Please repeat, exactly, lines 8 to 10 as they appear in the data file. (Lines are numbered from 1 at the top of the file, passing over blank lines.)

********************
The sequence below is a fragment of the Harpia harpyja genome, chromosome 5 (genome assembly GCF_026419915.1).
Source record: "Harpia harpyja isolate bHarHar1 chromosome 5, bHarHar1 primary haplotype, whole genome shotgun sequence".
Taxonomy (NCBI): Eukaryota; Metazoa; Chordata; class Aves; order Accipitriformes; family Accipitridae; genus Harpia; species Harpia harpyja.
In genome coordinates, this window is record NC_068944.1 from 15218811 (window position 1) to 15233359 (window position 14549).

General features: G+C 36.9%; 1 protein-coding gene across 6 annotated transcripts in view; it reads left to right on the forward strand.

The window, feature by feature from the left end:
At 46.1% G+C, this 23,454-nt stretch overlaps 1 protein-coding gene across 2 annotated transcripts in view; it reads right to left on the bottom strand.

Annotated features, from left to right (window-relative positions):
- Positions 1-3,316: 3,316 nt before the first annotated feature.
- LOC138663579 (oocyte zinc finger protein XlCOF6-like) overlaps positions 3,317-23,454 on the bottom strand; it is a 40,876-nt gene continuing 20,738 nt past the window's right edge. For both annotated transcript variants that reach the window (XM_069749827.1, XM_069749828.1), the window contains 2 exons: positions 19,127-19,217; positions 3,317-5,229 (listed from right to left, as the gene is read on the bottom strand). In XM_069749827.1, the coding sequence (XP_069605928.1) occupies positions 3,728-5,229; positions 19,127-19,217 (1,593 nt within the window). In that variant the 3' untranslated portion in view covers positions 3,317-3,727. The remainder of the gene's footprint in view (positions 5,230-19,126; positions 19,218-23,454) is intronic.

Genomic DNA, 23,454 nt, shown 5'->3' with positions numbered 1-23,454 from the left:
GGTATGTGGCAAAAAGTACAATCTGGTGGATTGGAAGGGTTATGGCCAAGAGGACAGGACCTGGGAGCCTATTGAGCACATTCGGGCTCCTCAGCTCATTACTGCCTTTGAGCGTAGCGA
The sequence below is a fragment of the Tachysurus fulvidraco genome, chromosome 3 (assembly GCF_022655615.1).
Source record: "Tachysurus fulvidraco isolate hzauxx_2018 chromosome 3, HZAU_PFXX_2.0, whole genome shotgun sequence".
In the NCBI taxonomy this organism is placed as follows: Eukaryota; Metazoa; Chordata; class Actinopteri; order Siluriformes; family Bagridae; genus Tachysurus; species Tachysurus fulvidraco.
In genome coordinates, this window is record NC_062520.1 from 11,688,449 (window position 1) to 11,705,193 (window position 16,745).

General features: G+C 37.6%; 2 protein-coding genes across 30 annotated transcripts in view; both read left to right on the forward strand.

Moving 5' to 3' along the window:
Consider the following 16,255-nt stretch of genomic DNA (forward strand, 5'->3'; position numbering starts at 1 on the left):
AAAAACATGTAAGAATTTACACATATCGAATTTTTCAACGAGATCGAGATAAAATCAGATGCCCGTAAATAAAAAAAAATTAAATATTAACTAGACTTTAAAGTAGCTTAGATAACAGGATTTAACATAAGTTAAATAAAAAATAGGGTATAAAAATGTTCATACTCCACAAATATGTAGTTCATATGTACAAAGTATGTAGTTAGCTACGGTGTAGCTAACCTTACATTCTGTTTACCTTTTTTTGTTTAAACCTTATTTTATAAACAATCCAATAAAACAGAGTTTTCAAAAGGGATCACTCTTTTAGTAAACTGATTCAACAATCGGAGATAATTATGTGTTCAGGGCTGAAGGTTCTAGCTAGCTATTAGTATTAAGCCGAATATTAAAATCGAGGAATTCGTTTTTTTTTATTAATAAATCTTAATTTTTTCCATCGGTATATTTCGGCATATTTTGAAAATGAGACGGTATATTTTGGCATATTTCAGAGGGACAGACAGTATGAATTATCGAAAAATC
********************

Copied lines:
Annotated features, from left to right (window-relative positions):
- Positions 1-3,316: 3,316 nt before the first annotated feature.
- LOC138663579 (oocyte zinc finger protein XlCOF6-like) overlaps positions 3,317-23,454 on the bottom strand; it is a 40,876-nt gene continuing 20,738 nt past the window's right edge. For both annotated transcript variants that reach the window (XM_069749827.1, XM_069749828.1), the window contains 2 exons: positions 19,127-19,217; positions 3,317-5,229 (listed from right to left, as the gene is read on the bottom strand). In XM_069749827.1, the coding sequence (XP_069605928.1) occupies positions 3,728-5,229; positions 19,127-19,217 (1,593 nt within the window). In that variant the 3' untranslated portion in view covers positions 3,317-3,727. The remainder of the gene's footprint in view (positions 5,230-19,126; positions 19,218-23,454) is intronic.